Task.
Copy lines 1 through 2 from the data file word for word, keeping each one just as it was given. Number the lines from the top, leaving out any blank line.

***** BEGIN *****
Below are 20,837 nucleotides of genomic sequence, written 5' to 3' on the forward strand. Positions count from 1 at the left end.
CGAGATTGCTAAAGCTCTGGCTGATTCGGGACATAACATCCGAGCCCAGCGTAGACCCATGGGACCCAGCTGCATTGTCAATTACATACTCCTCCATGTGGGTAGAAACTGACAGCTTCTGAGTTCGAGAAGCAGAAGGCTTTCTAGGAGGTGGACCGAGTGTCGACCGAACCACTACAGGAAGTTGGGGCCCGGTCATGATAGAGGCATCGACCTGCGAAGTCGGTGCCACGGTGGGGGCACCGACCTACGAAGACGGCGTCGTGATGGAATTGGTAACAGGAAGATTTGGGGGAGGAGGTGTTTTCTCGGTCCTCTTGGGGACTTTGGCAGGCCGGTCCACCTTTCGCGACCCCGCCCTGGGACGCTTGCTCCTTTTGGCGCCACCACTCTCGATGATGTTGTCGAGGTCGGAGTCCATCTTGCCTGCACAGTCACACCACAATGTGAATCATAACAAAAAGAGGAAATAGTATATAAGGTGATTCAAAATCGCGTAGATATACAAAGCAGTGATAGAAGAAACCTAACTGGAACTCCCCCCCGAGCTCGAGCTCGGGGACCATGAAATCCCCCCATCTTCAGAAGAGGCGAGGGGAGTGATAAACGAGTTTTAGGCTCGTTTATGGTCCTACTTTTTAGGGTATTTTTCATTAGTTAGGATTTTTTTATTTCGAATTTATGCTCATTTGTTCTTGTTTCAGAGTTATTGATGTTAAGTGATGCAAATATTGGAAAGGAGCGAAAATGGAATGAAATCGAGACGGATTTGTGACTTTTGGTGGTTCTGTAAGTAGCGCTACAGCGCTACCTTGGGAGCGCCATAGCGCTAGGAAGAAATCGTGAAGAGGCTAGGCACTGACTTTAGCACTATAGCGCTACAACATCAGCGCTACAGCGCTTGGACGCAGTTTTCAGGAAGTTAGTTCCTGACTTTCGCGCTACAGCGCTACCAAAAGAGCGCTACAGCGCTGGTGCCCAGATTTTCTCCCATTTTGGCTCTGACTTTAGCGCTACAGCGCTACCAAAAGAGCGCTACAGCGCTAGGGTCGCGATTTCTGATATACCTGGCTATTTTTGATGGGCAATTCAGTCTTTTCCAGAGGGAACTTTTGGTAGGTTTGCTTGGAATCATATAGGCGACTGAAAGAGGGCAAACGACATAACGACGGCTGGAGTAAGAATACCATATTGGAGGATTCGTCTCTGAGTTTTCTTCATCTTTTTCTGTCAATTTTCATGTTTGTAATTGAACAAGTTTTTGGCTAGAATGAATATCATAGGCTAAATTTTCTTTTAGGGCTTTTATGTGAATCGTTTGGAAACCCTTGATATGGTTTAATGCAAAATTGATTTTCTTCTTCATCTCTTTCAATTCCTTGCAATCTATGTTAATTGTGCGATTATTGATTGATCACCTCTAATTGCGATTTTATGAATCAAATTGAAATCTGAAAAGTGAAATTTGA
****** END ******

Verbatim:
Below are 20,837 nucleotides of genomic sequence, written 5' to 3' on the forward strand. Positions count from 1 at the left end.
CGAGATTGCTAAAGCTCTGGCTGATTCGGGACATAACATCCGAGCCCAGCGTAGACCCATGGGACCCAGCTGCATTGTCAATTACATACTCCTCCATGTGGGTAGAAACTGACAGCTTCTGAGTTCGAGAAGCAGAAGGCTTTCTAGGAGGTGGACCGAGTGTCGACCGAACCACTACAGGAAGTTGGGGCCCGGTCATGATAGAGGCATCGACCTGCGAAGTCGGTGCCACGGTGGGGGCACCGACCTACGAAGACGGCGTCGTGATGGAATTGGTAACAGGAAGATTTGGGGGAGGAGGTGTTTTCTCGGTCCTCTTGGGGACTTTGGCAGGCCGGTCCACCTTTCGCGACCCCGCCCTGGGACGCTTGCTCCTTTTGGCGCCACCACTCTCGATGATGTTGTCGAGGTCGGAGTCCATCTTGCCTGCACAGTCACACCACAATGTGAATCATAACAAAAAGAGGAAATAGTATATAAGGTGATTCAAAATCGCGTAGATATACAAAGCAGTGATAGAAGAAACCTAACTGGAACTCCCCCCCGAGCTCGAGCTCGGGGACCATGAAATCCCCCCATCTTCAGAAGAGGCGAGGGGAGTGATAAACGAGTTTTAGGCTCGTTTATGGTCCTACTTTTTAGGGTATTTTTCATTAGTTAGGATTTTTTTATTTCGAATTTATGCTCATTTGTTCTTGTTTCAGAGTTATTGATGTTAAGTGATGCAAATATTGGAAAGGAGCGAAAATGGAATGAAATCGAGACGGATTTGTGACTTTTGGTGGTTCTGTAAGTAGCGCTACAGCGCTACCTTGGGAGCGCCATAGCGCTAGGAAGAAATCGTGAAGAGGCTAGGCACTGACTTTAGCACTATAGCGCTACAACATCAGCGCTACAGCGCTTGGACGCAGTTTTCAGGAAGTTAGTTCCTGACTTTCGCGCTACAGCGCTACCAAAAGAGCGCTACAGCGCTGGTGCCCAGATTTTCTCCCATTTTGGCTCTGACTTTAGCGCTACAGCGCTACCAAAAGAGCGCTACAGCGCTAGGGTCGCGATTTCTGATATACCTGGCTATTTTTGATGGGCAATTCAGTCTTTTCCAGAGGGAACTTTTGGTAGGTTTGCTTGGAATCATATAGGCGACTGAAAGAGGGCAAACGACATAACGACGGCTGGAGTAAGAATACCATATTGGAGGATTCGTCTCTGAGTTTTCTTCATCTTTTTCTGTCAATTTTCATGTTTGTAATTGAACAAGTTTTTGGCTAGAATGAATATCATAGGCTAAATTTTCTTTTAGGGCTTTTATGTGAATCGTTTGGAAACCCTTGATATGGTTTAATGCAAAATTGATTTTCTTCTTCATCTCTTTCAATTCCTTGCAATCTATGTTAATTGTGCGATTATTGATTGATCACCTCTAATTGCGATTTTATGAATCAAATTGAAATCTGAAAAGTGAAATTTGA